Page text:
By Ahmed Rasheed
BAGHDAD (Reuters) - Gunmen attacked a contracting company in Iraq's Akkas gasfield on Monday, killing at least three local workers and kidnapping two more before burning their camp in the remote western desert.
Akkas, operated by Korea Gas Company (KOGAS) in Anbar province near the Syrian border, is still not producing gas. But the attack is another indication of increased insurgent presence along the frontier where Syria's war is spilling into Iraq.
"Gunmen in vehicles attacked the headquarters of a local company hired by KOGAS to do work in the field," said the mayor of nearby al Qaim town, Farhan Ftaikhan. "They killed an engineer and two workers and kidnapped two more. Before they left they set fire to vehicles and offices."
No group claimed responsibility for the late-night assault, but security officials say the local wing of al Qaeda, the Islamic State of Iraq, is regaining ground in the remote hills, caves and villages along the Syrian border.
Ten years after the U.S.-led invasion, Iraq still struggles with political instability and Sunni Islamist fighters who often attack Shi'ite Muslims to try to provoke the kind of sectarian confrontation that killed thousands at the height of the war.
But al Qaeda in Iraq is also now linked to Sunni Islamists fighting in neighboring Syria. Officials say it has been invigorated by arms, insurgents and support flowing to rebels battling against President Bashar al-Assad across the border.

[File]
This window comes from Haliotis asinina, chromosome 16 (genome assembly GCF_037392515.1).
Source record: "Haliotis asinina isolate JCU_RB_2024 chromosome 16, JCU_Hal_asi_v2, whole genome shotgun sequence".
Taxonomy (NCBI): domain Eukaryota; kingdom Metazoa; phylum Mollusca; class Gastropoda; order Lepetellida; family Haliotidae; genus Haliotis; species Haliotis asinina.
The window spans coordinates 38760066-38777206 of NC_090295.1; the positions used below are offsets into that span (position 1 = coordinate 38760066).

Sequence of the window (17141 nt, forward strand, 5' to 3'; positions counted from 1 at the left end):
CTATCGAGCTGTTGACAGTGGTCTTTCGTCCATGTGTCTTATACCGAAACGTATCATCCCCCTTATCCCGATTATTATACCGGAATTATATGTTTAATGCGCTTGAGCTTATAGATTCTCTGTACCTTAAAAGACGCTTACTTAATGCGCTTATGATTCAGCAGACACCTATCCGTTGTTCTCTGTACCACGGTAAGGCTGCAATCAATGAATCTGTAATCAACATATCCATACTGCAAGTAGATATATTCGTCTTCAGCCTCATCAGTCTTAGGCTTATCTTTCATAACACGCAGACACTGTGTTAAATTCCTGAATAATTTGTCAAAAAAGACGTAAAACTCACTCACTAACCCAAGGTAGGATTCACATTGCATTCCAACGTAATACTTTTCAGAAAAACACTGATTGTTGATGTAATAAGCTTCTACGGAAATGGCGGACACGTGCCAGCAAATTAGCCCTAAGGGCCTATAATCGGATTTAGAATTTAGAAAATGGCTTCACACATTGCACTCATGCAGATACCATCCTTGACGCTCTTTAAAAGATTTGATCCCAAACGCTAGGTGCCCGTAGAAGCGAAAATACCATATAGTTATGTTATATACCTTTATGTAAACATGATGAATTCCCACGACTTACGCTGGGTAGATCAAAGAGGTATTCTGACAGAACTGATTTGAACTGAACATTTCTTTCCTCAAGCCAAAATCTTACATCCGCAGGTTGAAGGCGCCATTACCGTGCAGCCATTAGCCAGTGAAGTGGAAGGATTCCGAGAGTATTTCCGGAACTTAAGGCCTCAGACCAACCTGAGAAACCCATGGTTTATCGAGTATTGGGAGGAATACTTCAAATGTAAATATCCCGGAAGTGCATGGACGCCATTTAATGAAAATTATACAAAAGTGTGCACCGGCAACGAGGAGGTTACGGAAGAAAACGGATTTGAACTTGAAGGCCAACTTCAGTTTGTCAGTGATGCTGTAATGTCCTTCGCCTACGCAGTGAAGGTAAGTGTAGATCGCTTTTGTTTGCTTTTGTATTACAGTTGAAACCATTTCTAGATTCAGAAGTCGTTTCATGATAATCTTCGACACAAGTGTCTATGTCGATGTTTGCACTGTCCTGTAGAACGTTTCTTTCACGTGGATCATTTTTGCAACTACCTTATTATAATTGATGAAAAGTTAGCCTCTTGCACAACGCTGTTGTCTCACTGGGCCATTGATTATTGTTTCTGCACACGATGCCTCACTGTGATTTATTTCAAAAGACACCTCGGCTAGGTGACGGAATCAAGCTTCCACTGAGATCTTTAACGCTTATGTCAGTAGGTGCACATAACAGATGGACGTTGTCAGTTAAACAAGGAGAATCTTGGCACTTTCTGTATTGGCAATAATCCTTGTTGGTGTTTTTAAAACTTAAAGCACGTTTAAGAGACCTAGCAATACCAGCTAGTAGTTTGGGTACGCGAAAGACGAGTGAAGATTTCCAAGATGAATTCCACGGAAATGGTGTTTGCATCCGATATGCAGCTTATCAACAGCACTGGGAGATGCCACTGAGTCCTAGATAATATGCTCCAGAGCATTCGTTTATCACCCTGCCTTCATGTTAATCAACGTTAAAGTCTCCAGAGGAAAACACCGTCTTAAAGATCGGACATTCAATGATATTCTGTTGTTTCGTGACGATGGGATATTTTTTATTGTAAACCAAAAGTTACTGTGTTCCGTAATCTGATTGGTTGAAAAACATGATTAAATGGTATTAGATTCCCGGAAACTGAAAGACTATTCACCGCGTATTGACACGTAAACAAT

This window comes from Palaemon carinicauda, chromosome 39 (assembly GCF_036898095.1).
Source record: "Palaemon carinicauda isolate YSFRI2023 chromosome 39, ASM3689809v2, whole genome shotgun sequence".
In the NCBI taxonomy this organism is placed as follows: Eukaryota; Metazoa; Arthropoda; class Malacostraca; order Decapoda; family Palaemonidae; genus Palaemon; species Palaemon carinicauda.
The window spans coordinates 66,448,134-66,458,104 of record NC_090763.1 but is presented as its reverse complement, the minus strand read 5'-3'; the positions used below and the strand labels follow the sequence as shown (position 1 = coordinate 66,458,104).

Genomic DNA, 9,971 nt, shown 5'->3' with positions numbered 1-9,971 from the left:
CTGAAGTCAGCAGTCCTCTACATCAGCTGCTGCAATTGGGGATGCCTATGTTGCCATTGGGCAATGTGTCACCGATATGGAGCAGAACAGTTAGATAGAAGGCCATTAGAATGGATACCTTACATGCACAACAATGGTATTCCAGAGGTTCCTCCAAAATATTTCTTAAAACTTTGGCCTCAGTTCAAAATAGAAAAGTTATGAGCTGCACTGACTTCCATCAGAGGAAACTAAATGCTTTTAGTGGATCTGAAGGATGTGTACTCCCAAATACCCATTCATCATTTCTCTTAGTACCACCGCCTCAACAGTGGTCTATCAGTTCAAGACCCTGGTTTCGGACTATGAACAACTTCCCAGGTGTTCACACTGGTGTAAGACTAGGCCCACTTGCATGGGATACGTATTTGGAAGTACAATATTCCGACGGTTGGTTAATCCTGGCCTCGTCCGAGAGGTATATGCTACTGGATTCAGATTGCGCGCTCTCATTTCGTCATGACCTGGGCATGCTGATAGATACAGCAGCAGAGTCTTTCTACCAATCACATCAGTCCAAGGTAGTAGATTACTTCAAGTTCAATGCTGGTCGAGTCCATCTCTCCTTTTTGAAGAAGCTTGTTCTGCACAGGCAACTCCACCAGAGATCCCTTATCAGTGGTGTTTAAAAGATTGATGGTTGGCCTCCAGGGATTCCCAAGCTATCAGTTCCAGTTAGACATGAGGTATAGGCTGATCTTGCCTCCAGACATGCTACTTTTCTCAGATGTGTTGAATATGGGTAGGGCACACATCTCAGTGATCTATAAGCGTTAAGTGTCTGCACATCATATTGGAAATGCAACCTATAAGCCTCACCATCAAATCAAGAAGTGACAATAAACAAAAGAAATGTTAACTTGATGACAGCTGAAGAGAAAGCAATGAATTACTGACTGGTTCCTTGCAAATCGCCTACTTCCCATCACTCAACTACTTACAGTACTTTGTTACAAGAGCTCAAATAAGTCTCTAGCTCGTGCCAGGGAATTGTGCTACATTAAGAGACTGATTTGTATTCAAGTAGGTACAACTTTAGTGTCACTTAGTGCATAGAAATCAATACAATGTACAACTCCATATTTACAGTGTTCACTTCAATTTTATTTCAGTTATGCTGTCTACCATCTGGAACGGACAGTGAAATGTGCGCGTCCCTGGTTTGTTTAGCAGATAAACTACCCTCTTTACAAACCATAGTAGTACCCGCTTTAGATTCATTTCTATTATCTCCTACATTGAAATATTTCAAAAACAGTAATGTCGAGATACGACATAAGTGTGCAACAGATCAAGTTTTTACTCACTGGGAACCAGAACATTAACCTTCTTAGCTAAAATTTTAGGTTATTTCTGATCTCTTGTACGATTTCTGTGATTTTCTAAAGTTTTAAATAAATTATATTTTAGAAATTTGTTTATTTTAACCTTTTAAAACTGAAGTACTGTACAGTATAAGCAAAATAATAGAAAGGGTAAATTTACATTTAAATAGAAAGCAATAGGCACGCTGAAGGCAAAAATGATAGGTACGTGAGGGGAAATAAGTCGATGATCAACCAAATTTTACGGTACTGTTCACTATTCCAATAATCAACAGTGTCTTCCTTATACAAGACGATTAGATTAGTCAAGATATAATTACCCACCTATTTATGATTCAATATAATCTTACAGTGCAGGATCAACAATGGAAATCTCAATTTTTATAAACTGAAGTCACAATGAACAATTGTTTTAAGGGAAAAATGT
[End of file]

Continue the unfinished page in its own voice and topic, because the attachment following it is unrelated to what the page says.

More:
The Akkas strike was the second large attack on Monday. Earlier, a suicide bomber driving a fuel tanker packed with explosives hit a local government compound and killed at least nine people in the northern city of Tikrit.
Attacks on Iraq's energy sector are less common, and usually hit pipelines, as country builds up its oil production to more than 3 million barrels per day after signing massive deals with foreign companies to develop its reserves.
Iraq, which holds the world's 10th largest gas reserves, has said the priority for the Akkas field would be domestic consumption once it starts production.
Baghdad signed a final deal for the field, which has reserves of 5.6 trillion cubic feet, in October 2011 after months of delays because of disagreements between the central government and Anbar provincial officials over terms.
(Additional reporting by Kamal Naama in Ramadi; writing by Patrick Markey; Editing by Rosalind Russell)